June is a shop worker who suffered an injury to a disc in her back whilst playing basketball. She had to take prolonged sick leave because the injury required surgery. She wrote to her employer 12 months later with a letter from her Consultant Orthopaedic Surgeon which outlined her medical situation to date and said, “She is now fit to resume her work on a part time basis initially. She would be fit for her normal work practice except for lifting heavy bags”. The employer replied stating that it was not in a position to take June back if there is a risk of exasperation of her condition whilst in their employment.  The company doctor examined June, but the employer did not share the conclusions with June, nor did it recommend proposals for a return to work if any.


How might the Equality Acts help June?

June may have a claim for discriminatory treatment and possible discriminatory dismissal, depending on the circumstances, under the Employment Equality Acts.

Disability is one of the nine grounds referred to under the Employment Equality Acts. Disability is given a wide definition and is different from temporary sickness in that disability must refer to physical, mental or psychological impairments which hinder an employee from carrying out his/her work for a long period of time.

We are focusing here on a specific provision of the Act where an employer is obliged to reasonably accommodate June to carry out her duties. Section 16 provides that an employee with a disability must be considered fully competent and capable of performing the duties attached to a particular post providing that the person could do so with the provision of appropriate measures and that the provision of such measures do not impose a disproportionate burden on the employer. The appropriate measures set out in the Act are adapting premises and equipment, changes to patterns of working, reconsidering the distribution of tasks and / or the providing additional training. The determining factors of whether the implementation of any of these measures would impose a disproportionate burden on the employer are cost, resources and the possibility of obtaining public funding or assistance.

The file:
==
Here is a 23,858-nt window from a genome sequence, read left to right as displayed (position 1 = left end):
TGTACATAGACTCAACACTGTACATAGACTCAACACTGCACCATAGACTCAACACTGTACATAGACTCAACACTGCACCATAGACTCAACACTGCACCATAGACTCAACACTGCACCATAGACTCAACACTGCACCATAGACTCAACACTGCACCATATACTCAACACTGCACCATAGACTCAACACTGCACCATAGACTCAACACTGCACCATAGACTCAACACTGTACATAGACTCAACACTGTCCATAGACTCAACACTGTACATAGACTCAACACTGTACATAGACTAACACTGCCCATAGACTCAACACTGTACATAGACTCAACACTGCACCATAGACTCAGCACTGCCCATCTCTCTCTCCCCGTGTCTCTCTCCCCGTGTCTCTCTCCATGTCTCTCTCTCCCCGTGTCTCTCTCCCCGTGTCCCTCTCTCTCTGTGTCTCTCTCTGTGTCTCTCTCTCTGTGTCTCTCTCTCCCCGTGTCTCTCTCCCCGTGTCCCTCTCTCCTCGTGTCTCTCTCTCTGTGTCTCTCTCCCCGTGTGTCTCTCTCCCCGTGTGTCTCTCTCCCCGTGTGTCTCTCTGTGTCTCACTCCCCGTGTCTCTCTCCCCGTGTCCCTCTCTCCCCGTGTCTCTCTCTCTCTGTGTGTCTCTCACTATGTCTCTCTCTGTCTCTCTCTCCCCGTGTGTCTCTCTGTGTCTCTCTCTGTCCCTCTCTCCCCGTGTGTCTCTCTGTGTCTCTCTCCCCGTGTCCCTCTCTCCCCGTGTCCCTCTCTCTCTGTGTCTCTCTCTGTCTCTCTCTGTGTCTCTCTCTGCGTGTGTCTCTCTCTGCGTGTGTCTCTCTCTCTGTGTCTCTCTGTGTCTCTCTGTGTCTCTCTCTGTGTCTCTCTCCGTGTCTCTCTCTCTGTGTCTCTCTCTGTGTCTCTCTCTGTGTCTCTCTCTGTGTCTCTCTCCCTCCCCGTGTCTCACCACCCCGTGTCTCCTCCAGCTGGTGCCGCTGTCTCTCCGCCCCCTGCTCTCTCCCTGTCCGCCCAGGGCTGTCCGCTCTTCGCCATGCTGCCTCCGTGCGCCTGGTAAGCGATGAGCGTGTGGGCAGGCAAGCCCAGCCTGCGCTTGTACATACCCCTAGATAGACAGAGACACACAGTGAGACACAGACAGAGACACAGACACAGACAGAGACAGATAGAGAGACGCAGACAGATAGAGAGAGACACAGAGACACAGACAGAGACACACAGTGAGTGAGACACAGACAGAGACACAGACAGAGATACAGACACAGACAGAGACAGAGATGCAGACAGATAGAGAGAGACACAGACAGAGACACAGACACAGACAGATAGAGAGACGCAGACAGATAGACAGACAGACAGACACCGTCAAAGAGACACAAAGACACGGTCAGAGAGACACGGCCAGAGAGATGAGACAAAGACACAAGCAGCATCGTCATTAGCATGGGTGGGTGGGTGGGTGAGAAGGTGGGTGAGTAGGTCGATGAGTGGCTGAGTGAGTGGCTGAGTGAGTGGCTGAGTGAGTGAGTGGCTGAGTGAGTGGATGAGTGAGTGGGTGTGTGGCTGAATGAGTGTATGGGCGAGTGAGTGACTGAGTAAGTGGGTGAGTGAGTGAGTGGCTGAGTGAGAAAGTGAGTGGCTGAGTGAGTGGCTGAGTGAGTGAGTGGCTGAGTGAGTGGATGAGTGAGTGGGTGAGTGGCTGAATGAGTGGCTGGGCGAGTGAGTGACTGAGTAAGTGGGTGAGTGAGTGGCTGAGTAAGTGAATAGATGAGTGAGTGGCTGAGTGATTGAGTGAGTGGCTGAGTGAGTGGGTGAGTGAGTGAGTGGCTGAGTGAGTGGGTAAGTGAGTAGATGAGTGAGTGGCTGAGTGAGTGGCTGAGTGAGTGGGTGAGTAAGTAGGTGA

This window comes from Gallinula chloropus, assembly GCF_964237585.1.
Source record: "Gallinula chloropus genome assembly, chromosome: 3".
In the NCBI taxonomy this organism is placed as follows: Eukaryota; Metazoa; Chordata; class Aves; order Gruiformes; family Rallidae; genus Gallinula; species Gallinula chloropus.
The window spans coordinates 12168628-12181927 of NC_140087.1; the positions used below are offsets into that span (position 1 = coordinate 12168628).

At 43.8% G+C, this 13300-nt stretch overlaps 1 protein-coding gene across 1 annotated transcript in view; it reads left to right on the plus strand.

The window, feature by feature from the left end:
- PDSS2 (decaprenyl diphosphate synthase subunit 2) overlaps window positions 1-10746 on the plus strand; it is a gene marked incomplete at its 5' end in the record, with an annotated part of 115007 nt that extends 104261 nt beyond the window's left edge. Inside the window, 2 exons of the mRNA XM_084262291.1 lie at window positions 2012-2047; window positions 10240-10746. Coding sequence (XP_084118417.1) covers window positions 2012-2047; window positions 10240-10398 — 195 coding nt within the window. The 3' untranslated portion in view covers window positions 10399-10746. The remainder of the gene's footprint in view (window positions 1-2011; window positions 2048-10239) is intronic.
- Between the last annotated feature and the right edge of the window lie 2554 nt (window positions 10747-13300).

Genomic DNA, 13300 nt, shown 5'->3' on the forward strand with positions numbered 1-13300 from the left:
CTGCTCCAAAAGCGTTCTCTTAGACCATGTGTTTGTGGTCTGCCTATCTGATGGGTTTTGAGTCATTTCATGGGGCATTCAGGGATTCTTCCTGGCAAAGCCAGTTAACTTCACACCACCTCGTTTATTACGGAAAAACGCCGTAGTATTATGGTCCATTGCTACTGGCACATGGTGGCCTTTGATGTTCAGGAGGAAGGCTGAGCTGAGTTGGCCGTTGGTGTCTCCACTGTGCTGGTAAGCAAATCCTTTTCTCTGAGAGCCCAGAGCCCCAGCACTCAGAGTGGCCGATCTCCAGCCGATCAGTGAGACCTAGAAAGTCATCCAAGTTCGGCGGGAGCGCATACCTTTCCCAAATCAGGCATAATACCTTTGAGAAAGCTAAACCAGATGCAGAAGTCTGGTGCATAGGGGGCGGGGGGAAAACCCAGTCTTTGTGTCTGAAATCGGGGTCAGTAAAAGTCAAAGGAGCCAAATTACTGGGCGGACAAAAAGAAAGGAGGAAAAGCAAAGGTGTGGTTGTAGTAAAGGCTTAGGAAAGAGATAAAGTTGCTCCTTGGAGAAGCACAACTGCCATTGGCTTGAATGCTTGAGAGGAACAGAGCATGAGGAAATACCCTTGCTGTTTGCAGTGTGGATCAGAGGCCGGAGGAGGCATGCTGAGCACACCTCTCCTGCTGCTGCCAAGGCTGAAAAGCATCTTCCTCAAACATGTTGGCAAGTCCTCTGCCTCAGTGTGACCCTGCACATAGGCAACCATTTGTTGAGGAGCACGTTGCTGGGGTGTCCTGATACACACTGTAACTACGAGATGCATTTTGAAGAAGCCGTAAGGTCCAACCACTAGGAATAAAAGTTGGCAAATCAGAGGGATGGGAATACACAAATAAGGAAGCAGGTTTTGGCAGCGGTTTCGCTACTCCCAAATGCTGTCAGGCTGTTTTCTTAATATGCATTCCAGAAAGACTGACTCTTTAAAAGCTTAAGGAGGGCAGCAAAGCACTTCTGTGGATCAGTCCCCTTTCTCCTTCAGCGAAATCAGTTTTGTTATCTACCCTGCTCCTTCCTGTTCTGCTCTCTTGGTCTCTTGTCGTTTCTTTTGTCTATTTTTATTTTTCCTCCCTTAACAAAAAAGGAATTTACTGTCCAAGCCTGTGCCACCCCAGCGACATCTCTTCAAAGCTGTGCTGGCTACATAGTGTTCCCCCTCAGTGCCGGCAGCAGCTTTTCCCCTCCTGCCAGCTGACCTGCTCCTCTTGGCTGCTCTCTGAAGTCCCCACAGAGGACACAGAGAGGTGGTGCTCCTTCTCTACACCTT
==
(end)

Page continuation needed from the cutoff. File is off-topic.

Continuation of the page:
So, what must the employer do that they have not yet done in June’s case?

The employer is obliged to meaningfully consider all the possible appropriate measures which could be implemented in June’s case in order to reasonably accommodate her and allow her to return to work. It is advisable that in order to ensure a fair procedure, the employer consults with the employee during this process. If the employer decides not to implement any appropriate measures after such a meaningful consideration of the situation, they are under an obligation to demonstrate to June that this decision was made as a result of the disproportionate burden that the measures would have on them in terms of cost and resources. The Supreme Court however has held in the case of Nano Nagle School v Marie Daly that such a decision must only be reached after exploring all possibilities including the possibility of obtaining public funding or assistance.


As a result, this can be a complex exercise for the employer and it is best to obtain individual advice and representation from one of our Advocates in the Workers’ Rights Centre if you, like June, are being refused to return to work as a result of a disability.


How does June go about making a claim?

A claim is made to the Workplace Relations Commission within six months of the last discriminatory act in the case of a claim of discriminatory treatment. If the action of the employer resulted in the termination of June’s employment, then the claim would be lodged from the date of what would be termed “discriminatory dismissal”. Mediation without prejudice is now offered by the Workplace Relations Commission. This is presently optional and if there is no resolution at this stage, then the claim is forwarded to an Adjudicator for a formal hearing.  A SIPTU advocate can advise further on this.


What might June expect by way of award?

If June was found to be successful then the Adjudicator may require that a particular course of action be taken by the employer, and/or they make an award. Awards can take into account the distress suffered, unlike Unfair Dismissal which awards compensation based on monetary loss alone. Cases can be appealed to the Labour Court within 42 days of receiving the decision from the Workplace Relations Commission.


“The above information is just a broad outline of the law and should not be used as a legal guide in this complex area. SIPTU provides a specialist individual representation and advice service for members who find themselves in trouble with their employer. The Workers’ Rights Centre can be contacted at 1890 747 881 or through the designated union official.”